Native youth, ages 12-18, are invited to the Ain Dah Yung Center’s 8th Annual Tobacco Prevention and Wellness Symposium. The symposium provides youth the opportunity to learn about living a healthy lifestyle and contributing to healthy communities, all within a cultural context. Youth will have hands on learning experiences and connect with community leaders regarding the risks of harmful use of commercial tobacco, substance abuse, and diabetes awareness that promote living a healthy lifestyle. Bring your regalia for a mini-powwow. Regalia is optional. Continental breakfast, lunch, dessert snacks and refreshments provided. 9am-5pm. DoubleTree, 411 Minnesota St., St. Paul. For info, see: www.eventbrite.com/e/ain-dah-yung-centers-8th-annual-tobacco-wellness-prevention-symposium-tickets-34084969060 . Or contact: Contact Dennis Gilbert at This e-mail address is being protected from spam bots, you need JavaScript enabled to view it or Travis DeCory at This e-mail address is being protected from spam bots, you need JavaScript enabled to view it

Oct. 20
GenIndigenous Response Fund

The NAP GenIndigenous Response Fund provides grants up to $5,000 to youth organizing groups responding to current moments in ways that build long-term power for Native youth. This fund provides grants to organizations playing leadership roles in their local communities while considering efforts to support the long term engagement of youth leaders in advocacy efforts. The submission deadline is October 20, 2017. Groups applying must be 501(c)(3) or have a fiscal agent which is a 501(c)(3) entity. Organizations without nonprofit status or a fiscal agent should contact This e-mail address is being protected from spam bots, you need JavaScript enabled to view it For info, see: http://nativephilanthropy.org/programs/generation-indigenous/ genindigneous-response-fund .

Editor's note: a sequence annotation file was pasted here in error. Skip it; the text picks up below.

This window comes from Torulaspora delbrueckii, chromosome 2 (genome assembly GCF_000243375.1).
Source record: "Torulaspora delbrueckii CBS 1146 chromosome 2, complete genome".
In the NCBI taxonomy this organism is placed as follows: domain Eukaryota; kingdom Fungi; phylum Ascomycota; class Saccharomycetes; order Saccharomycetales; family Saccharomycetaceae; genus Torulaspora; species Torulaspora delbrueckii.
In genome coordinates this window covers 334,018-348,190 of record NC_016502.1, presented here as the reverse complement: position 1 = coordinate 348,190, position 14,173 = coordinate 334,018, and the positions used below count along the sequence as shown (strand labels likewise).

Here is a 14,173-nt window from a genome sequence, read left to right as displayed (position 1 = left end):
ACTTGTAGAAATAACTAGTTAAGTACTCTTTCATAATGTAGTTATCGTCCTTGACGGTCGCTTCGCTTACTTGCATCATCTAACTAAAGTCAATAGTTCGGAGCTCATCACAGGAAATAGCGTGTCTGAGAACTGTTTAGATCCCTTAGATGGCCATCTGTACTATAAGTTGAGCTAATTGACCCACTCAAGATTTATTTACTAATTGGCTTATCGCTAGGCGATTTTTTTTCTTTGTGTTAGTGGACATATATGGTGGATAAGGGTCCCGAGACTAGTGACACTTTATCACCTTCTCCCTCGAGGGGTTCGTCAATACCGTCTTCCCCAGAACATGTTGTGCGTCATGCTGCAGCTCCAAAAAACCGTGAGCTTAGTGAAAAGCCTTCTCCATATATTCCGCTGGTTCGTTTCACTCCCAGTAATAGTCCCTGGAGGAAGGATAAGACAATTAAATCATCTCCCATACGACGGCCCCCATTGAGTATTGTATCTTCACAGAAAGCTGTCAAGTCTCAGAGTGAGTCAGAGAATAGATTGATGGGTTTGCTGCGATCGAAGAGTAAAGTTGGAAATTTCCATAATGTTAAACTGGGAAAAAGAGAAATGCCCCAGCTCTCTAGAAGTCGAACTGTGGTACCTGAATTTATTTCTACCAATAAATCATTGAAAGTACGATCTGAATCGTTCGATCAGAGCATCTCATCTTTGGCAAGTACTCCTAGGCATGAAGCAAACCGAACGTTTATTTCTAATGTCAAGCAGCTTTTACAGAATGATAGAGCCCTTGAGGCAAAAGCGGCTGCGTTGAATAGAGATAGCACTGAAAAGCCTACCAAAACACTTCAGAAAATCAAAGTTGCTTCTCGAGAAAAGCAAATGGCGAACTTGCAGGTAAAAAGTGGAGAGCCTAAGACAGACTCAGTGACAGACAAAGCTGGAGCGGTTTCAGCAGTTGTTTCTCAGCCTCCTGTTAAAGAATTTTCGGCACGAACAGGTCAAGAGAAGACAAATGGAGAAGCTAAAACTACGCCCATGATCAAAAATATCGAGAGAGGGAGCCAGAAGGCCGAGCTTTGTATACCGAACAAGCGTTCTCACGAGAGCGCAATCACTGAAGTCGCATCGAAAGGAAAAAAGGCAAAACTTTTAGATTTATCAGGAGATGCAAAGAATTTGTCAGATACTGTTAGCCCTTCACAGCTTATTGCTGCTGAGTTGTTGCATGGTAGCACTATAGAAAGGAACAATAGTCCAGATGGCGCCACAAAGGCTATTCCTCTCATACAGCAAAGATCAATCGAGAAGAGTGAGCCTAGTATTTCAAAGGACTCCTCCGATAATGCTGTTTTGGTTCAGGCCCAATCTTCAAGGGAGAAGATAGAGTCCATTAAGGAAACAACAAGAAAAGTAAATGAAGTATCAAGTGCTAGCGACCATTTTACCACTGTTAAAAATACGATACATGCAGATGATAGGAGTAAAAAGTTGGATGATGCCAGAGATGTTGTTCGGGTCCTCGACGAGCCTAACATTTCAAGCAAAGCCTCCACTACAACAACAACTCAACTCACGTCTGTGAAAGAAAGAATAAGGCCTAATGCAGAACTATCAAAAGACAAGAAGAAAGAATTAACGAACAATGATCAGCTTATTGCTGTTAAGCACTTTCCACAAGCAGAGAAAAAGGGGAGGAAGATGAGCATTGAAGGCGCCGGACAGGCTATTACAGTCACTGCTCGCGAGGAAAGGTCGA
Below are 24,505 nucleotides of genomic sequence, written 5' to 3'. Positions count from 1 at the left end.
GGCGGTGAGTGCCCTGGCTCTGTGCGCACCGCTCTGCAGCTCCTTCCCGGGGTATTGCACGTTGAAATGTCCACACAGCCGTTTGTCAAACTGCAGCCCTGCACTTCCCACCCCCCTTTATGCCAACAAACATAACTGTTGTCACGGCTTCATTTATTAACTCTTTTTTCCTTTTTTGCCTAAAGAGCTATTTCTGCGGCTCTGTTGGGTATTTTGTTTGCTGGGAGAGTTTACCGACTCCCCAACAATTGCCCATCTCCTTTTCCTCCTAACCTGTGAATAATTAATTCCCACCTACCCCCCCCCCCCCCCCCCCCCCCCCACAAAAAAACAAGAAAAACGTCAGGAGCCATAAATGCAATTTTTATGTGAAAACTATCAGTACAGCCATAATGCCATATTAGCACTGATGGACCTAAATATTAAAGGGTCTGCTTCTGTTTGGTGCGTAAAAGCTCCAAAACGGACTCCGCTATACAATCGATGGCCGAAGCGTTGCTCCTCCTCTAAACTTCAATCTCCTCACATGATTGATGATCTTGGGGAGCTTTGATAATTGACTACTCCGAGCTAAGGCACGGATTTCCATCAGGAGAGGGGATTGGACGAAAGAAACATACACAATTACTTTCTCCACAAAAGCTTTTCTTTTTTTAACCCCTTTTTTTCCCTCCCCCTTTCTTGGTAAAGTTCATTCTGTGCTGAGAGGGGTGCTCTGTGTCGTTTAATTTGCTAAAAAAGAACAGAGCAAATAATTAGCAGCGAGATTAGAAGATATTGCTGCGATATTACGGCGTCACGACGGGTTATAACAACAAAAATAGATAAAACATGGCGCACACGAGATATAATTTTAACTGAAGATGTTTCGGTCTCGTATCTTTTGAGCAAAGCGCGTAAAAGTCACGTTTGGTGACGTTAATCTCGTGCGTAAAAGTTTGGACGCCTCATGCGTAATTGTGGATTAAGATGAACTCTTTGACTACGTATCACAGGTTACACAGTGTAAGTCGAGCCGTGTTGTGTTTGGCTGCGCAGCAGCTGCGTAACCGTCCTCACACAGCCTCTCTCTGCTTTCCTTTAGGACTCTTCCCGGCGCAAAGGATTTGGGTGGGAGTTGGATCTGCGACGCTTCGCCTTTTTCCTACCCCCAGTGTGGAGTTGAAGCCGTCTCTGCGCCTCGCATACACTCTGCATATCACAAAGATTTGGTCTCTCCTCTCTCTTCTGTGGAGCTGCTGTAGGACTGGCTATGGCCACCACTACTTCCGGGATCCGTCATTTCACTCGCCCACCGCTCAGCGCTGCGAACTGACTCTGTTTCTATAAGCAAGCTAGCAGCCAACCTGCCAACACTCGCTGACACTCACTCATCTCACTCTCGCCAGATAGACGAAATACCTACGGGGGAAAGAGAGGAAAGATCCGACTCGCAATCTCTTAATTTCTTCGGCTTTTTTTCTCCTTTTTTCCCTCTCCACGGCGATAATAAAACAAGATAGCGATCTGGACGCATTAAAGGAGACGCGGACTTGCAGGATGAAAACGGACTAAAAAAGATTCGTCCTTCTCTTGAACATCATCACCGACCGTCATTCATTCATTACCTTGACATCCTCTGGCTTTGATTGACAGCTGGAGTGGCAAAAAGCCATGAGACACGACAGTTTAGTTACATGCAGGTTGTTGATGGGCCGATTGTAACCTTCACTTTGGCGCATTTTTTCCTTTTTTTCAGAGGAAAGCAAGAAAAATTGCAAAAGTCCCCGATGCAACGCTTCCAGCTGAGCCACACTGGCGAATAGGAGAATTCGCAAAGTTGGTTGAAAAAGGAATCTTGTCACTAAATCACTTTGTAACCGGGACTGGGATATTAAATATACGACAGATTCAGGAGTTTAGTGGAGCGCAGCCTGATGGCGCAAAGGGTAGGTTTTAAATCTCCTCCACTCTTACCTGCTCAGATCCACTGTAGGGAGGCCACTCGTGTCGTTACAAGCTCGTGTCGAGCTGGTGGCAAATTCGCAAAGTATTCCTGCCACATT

Oct. 20
2017 Fair: This Is Not A Test  
White Supremacy, Climate Change, and the Future of Our Schools. This social Justic Education Fair brings together educators, students, parents, and communities from across the Twin Cities Metro to collaborate, network, and organize social justice in education. Childcare, breakfast and lunch provided. The workshop is free but donations are welcome. 8am to 5pm. Patrick Henry High School, 4320 Newton Ave., Minneapolis. For info contact: This e-mail address is being protected from spam bots, you need JavaScript enabled to view it or 612-787-2272.

Oct. 21
Sioux Chef Cooking Demonstration

Join Sioux Chef Sean Sherman for a series of cooking demonstrations based on his new book The Sioux Chef’s Indigenous Kitchen, an introduction to the modern indigenous cuisine of the Dakota and Minnesota territories. 30-minute demos will take place at 12:30pm and 2pm. Cost is included with site admission. 12:30-2:30pm. Mill City Museum, 704 S. 2nd St., Minneapolis. For more info, see: www.mnhs.org/event/4979 .

Oct. 21, Nov. 18
Linda LeGarde Grover/Duluth

Linda LeGarde Grover will be at Zenith Bookstore for a reading and signing of her new book, Onigamiising: Seasons of an Ojibwe Year. Long before it was known as Duluth, the land at the western tip of Lake Superior was known to the Ojibwe as Onigamiising, “the place of the small portage.” In fifty short essays, Linda LeGarde Grover reflects on the spiritual beliefs and everyday practices that carry the Ojibwe through the year and connect them to this northern land of rugged splendor. 2pm to 4pm. Zenith Bookstore, 318 N Central Ave., Duluth. For more info, see: www.upress.umn.edu/press/ events .
• Nov. 18: At Barnes & Noble in Duluth: 12-3pm. Barnes & Noble Duluth, 1600 Miller Trunk Hwy., Duluth.

Oct. 21
Caring for the Animals Clinic